Shane Victorino, Mike Muchlinski,Ramon Ramirez

Charlie Manuel says Shane Victorino had to fight “unless he wants his teammates to call him chicken”

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Todd Zolecki of MLB.com got some good quotes about last night’s Phillies-Giants scuffle from Shane Victorino, Placido Polanco, and manager Charlie Manuel.

For starters, Manuel said that Victorino “almost has to” charge the mound when Ramon Ramirez plunked him “unless he wants his teammates to call him chicken” because “he hit Vic and then came off the mound at him … that’s the way baseball works. I’ve been playing for almost 50 years. He pretty much called him out.”

Victorino told Zolecki that he “absolutely” believes Ramirez intentionally hit him with the pitch that started it all, saying:

That’s why I took a step forward. I had no intentions of going out there and charging the mound. I just wanted to know why in that situation … he was around the plate all night and throughout that inning … obviously with two outs and I get up to the plate and the first pitch is at my back.

I just wanted to go out there and get an answer. I had no intentions of charging the mound. I did step forward. Obviously, Eli [Whiteside], I guess from looking at his reaction, thought I was going to go and he started jumping around. Obviously, Polanco came in and he tackled Polanco. I think everything escalated from there.

“I just wanted to go out there and get an answer” strikes me as a pretty hilarious explanation of Victorino’s reaction, but regardless of his initial intentions the decision to rush back into the scrum after being held back by various people, including an umpire, will almost surely get Victorino suspended by MLB. He explained that part by saying: “I just felt like Carlos [Ruiz] was in a position like I needed to go in and help him get away from everything.”

Meanwhile, Victorino saying that Eli Whiteside “tackled Polanco” didn’t sit well with Polanco, who told Zolecki: “He didn’t tackle me.” And he’s right, since Whiteside never actually got Polanco to the ground. I commented on Twitter at the time that Whiteside showed some good linebacker instincts, but on second thought he was acting more like a fullback making a lead block than a linebacker making a tackle. Either way, not bad for someone who looks like a middle-aged insurance salesman.

Victorino, Polanco, Ruiz, and Whiteside are all in the lineup for today’s game, which starts in a couple hours.

Mets leaning on Jay Bruce, Neil Walker as Lucas Duda insurance

LOS ANGELES, CALIFORNIA - MAY 12:  Pinch hitter Lucas Duda #21 of the New York Mets walks back to the dugout after striking out for the first out of the ninth inning against Clayton Kershaw #22 of the Los Angeles Dodgers at Dodger Stadium on May 12, 2016 in Los Angeles, California.  The Dodgers won 5-0.  (Photo by Stephen Dunn/Getty Images)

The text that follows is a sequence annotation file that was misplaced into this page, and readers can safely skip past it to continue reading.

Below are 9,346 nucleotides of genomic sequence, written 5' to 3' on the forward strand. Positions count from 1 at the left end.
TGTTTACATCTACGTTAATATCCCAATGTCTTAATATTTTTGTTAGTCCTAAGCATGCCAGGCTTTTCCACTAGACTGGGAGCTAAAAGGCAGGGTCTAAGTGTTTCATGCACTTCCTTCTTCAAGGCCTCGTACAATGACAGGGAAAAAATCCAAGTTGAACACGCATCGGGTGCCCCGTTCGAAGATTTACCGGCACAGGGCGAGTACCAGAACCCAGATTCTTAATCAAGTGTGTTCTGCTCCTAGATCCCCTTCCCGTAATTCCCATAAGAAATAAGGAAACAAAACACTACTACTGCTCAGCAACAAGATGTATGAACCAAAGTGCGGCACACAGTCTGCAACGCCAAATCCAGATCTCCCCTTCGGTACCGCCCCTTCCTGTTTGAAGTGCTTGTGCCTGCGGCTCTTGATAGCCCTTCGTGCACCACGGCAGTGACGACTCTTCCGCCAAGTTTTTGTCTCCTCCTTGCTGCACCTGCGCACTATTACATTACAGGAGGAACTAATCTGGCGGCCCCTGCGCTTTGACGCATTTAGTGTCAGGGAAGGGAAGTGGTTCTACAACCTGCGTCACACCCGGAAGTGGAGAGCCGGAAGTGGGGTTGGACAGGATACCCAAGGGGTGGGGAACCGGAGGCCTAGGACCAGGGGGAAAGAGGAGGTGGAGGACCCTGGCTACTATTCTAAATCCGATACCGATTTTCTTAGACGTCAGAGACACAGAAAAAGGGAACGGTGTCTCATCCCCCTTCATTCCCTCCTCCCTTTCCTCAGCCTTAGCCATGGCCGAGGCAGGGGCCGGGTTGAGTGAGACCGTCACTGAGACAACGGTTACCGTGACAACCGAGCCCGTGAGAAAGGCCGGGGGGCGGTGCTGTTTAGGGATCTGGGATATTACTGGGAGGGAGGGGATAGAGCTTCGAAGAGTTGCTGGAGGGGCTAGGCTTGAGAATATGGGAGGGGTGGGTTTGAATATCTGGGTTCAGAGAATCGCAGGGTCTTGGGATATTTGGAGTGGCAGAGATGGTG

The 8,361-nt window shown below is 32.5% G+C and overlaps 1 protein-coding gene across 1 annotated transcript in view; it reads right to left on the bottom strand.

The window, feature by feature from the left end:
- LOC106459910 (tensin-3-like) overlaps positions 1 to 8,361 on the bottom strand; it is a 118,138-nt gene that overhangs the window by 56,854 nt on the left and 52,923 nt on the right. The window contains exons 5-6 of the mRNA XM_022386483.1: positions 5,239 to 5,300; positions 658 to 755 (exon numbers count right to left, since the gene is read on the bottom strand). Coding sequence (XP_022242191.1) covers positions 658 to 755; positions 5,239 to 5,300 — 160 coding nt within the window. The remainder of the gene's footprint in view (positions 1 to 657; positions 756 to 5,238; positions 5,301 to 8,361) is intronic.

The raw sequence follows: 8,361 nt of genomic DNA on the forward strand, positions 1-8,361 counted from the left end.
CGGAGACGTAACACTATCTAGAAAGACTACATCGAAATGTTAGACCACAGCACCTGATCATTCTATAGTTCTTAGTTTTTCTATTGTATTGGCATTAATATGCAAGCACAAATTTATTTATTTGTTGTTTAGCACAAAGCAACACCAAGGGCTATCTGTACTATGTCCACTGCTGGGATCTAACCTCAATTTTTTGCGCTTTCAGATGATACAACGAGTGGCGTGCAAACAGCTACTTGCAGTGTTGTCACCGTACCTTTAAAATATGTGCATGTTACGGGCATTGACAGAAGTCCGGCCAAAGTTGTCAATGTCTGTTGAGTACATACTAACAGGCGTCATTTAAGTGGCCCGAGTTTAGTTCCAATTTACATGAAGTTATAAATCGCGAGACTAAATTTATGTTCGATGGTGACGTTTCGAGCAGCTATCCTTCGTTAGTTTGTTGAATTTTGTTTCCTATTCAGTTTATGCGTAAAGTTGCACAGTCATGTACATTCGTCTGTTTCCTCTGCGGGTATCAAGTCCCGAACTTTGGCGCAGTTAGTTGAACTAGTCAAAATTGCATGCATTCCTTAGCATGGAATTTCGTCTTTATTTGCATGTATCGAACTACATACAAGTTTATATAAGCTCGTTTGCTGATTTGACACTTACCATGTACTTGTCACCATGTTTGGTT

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The Mets have begun working outfielder Jay Bruce and second baseman Neil Walker at first base as potential insurance in the event Lucas Duda continues to experience back discomfort, Mike Puma of the New York Post reports. Duda has been sidelined recently due to back spasms and missed all but 47 games last season as a result of a stress fracture in his lower back.

Manager Terry Collins spoke about Bruce’s work at first base on Sunday, saying, “I liked everything I saw today. “It looks like he’s got the athleticism, he’s got the hands, he’s got the arm angle. He made some throws in our drills that you wouldn’t expect an outfielder to be able to make, but yet he does. If that’s where we have to go, I think we’ll be fine.”

Bruce has only three games’ worth of experience at first base at the major league level, but still has high expectations for himself. He said, “I am going to work at it. I want to give myself a chance and the team a chance. I am not going to go over there and be a butcher. It’s just not the way I go about my business on the baseball field and it wouldn’t be fair to the team if I wasn’t capable to do it, so I am going to work at it and we’ll see what happens.”

The Mets made Bruce available via trade over the offseason but didn’t get an offer that whet their appetite. As a result, Michael Conforto appears to be the odd man out in the Mets’ crowded outfield.

Jason Kipnis diagnosed with a strained rotator cuff

CLEVELAND, OH - NOVEMBER 02:  Jason Kipnis #22 of the Cleveland Indians celebrates after scoring a run on a wild pitch thrown by Jon Lester #34 of the Chicago Cubs (not pictured) during the fifth inning in Game Seven of the 2016 World Series at Progressive Field on November 2, 2016 in Cleveland, Ohio.  (Photo by Elsa/Getty Images)
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Indians second baseman Jason Kipnis has been diagnosed with a strained rotator cuff in his right shoulder, MLB.com’s Jordan Bastian reports. Kipnis has received a cortisone shot and will be shut down from throwing for the next four to five days.

There’s a lot of spring left, so it’s perfectly sensible for the Indians to play it safe with their star player. The club already had Kipnis on a shoulder strengthening program.

Kipnis, 29, helped the Indians to the playoffs after batting .275/.343/.469 with 23 home runs, 92 RBI, 91 runs scored, and 15 stolen bases in 688 plate appearances during the regular season last year. He then helped the Indians reach Game 7 of the World Series against the Cubs, where they were eventually stopped, as he provided a .741 OPS including four homers and eight RBI in 15 playoff games.